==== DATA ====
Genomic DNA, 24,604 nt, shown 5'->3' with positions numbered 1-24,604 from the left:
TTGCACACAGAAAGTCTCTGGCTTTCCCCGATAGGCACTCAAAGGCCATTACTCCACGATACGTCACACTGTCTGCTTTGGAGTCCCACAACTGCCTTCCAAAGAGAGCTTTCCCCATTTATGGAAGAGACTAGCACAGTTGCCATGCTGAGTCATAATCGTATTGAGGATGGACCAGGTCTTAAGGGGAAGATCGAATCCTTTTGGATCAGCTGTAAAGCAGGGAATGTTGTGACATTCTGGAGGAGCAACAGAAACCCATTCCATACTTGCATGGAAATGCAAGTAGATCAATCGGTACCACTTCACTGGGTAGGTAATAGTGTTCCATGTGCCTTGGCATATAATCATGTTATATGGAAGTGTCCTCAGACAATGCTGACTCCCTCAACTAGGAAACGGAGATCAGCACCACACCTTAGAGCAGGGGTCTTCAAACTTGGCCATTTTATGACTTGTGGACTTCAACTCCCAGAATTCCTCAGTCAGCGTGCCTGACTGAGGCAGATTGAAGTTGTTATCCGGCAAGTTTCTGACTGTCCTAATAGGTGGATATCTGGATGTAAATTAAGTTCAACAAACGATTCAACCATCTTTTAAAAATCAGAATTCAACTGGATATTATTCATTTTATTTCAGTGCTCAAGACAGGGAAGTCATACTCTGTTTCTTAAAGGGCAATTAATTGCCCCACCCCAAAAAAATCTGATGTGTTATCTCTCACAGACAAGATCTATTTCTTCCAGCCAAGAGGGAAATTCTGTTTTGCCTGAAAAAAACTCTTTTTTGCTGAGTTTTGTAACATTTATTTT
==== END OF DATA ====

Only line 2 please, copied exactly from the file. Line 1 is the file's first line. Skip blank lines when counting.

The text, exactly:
TTGCACACAGAAAGTCTCTGGCTTTCCCCGATAGGCACTCAAAGGCCATTACTCCACGATACGTCACACTGTCTGCTTTGGAGTCCCACAACTGCCTTCCAAAGAGAGCTTTCCCCATTTATGGAAGAGACTAGCACAGTTGCCATGCTGAGTCATAATCGTATTGAGGATGGACCAGGTCTTAAGGGGAAGATCGAATCCTTTTGGATCAGCTGTAAAGCAGGGAATGTTGTGACATTCTGGAGGAGCAACAGAAACCCATTCCATACTTGCATGGAAATGCAAGTAGATCAATCGGTACCACTTCACTGGGTAGGTAATAGTGTTCCATGTGCCTTGGCATATAATCATGTTATATGGAAGTGTCCTCAGACAATGCTGACTCCCTCAACTAGGAAACGGAGATCAGCACCACACCTTAGAGCAGGGGTCTTCAAACTTGGCCATTTTATGACTTGTGGACTTCAACTCCCAGAATTCCTCAGTCAGCGTGCCTGACTGAGGCAGATTGAAGTTGTTATCCGGCAAGTTTCTGACTGTCCTAATAGGTGGATATCTGGATGTAAATTAAGTTCAACAAACGATTCAACCATCTTTTAAAAATCAGAATTCAACTGGATATTATTCATTTTATTTCAGTGCTCAAGACAGGGAAGTCATACTCTGTTTCTTAAAGGGCAATTAATTGCCCCACCCCAAAAAAATCTGATGTGTTATCTCTCACAGACAAGATCTATTTCTTCCAGCCAAGAGGGAAATTCTGTTTTGCCTGAAAAAAACTCTTTTTTGCTGAGTTTTGTAACATTTATTTT